In this episode, we interview Jay Hatfield, a long-time traveling businessman who eventually landed a work-from-home job. He shares the difficulties of connecting while on the road and some of the personal-time sacrifices he’s had to make to make family life work. Jay shares how to be a team-player with home duties, the give and take benefits and flexibility with his employer, and some of the healthy boundaries and ground-rules he’s had to implement as a work-from-home dad. Jay shares some wisdom about the self-discipline required and the key to making it a win-win for his boss. You’ll also learn a few tips on how to create a daily routine to get ready for the work day.
“In this episode, Brad introduces and explains the Recovering Workaholic Dads Manifesto or core values. What does it mean to be a workaholic dad in recovery? What guiding principles should drive our everyday thinking and actions?
We’re Intensely Focused on Relationships
We’re Passionate about Connecting With Our Kids
We Live Balanced Lives
We Honor Our Vows as Husbands
We Leave a Family Legacy
We Work Efficiently, Effectively, and Productively
We Leave Work at The Office
We Put Family First
We Are Recovering Workaholic Dads!”
When I talk with folks about how many hours a week they work, I like to get a sense of what is “normal”. The challenge here of course is how do you define “normal”. Normal typically means what MOST people experience.
I think that definition is limited and deceiving in the context of workaholism. For example, if you hang out with a group of guys who regularly drinks a six pack of beer every night, that might be “normal” to you.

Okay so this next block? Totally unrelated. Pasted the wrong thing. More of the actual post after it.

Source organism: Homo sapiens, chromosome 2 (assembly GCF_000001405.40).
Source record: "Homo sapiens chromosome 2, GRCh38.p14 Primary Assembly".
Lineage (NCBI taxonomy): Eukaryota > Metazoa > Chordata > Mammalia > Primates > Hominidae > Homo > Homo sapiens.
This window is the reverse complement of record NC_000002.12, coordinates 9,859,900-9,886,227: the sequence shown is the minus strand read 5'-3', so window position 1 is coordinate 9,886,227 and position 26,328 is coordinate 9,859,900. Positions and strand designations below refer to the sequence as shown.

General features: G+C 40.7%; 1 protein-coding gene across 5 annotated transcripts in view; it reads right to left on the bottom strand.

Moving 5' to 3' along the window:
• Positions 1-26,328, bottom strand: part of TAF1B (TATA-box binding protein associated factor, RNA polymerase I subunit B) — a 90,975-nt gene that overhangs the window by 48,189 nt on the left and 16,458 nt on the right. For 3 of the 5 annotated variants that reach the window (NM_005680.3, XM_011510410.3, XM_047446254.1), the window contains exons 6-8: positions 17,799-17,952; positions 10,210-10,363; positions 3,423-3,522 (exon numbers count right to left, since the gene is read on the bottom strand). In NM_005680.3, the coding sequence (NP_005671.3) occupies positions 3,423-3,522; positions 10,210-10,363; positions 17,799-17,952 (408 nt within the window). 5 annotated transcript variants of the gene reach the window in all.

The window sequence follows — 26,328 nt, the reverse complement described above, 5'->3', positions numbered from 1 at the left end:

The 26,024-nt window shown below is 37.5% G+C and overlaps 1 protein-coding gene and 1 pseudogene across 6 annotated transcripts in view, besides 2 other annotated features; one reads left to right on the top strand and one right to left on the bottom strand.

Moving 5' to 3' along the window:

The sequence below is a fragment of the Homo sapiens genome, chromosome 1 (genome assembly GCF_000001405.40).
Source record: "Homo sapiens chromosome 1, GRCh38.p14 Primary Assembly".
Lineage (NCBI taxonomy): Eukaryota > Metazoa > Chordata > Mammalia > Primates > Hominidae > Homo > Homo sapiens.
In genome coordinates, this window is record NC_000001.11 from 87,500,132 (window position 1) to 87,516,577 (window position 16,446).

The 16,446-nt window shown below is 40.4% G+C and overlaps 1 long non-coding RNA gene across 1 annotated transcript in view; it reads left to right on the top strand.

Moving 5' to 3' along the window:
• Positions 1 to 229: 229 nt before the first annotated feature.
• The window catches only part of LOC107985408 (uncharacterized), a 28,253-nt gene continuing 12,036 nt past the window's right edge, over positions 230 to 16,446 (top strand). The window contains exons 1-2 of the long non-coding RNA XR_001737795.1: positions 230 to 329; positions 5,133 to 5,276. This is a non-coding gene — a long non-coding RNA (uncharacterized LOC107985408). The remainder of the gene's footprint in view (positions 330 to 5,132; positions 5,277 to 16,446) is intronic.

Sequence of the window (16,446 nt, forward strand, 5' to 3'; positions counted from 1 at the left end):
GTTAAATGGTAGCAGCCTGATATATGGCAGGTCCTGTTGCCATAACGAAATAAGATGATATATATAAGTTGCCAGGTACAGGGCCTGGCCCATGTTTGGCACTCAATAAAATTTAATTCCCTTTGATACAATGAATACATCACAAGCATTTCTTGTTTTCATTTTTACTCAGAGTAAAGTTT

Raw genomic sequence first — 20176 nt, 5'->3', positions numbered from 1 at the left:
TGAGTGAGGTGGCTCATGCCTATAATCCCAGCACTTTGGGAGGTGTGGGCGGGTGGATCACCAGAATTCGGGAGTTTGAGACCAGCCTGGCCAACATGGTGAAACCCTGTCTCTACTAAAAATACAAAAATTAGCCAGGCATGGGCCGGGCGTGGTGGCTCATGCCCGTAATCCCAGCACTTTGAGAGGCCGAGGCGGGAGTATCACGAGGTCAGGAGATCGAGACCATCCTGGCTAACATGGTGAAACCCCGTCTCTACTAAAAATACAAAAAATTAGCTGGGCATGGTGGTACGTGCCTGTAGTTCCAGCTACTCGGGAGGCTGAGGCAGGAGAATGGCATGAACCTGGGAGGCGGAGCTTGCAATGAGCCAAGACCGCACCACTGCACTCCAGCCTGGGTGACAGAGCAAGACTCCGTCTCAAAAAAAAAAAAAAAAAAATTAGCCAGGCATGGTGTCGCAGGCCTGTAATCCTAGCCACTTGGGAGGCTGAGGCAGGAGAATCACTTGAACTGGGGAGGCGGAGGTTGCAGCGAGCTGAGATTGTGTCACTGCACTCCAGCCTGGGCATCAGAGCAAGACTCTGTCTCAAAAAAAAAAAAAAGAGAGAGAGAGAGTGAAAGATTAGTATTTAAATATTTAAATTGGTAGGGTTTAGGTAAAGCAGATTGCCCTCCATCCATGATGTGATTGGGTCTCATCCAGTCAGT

If you work in a company where everyone is pulling all-nighters and working every weekend, that might seem “normal” to you based on your experience or the company culture.
However, there is a difference between normal, reasonable, and healthy. So, while working 60+ hours a week on a regular basis might seem normal because everyone around you is doing it, it’s certainly not healthy. Is it reasonable though? Well, that’s completely up to you. If your priorities and values are wrapped up in your salary and title, and you have to work that many hours in return for big bonuses and promotions, then yes, it’s completely reasonable.
But, if you value your wife and kids more than your paycheck, I’d say not only is it not healthy, but it’s also unreasonable to work 60+ hours a week.
It all comes down to your values and priorities. If my company offered me 1 million dollars a year in exchange for 80 hours a week of work, I’d say no thank you. Having 1 million dollars (actually about 600K after taxes) isn’t worth ending up in divorce or separation from my family. I wouldn’t have time for my health, my friends, my family, or anything else in my world that I value just as much if not more than my paycheck. I’d end up with a bag of money, and I’d be standing all by myself at the end of the day…empty and devoid of LIFE. That’s not reasonable, regardless of the amount of money offered. I’d say NO THANK YOU!
So, what about you? What is normal, healthy, and reasonable to you?
Dave Cutillo’s job takes him on the road for months at a time. In this episode, he shares lessons about how working dads can stay proactively connected to their wife and family while traveling.
What does it mean to be a workaholic dad in recovery? What guiding principles should drive our everyday thinking and actions? The answer is our Recovering Workaholic Dads Manifesto. Download and Print Our Manifesto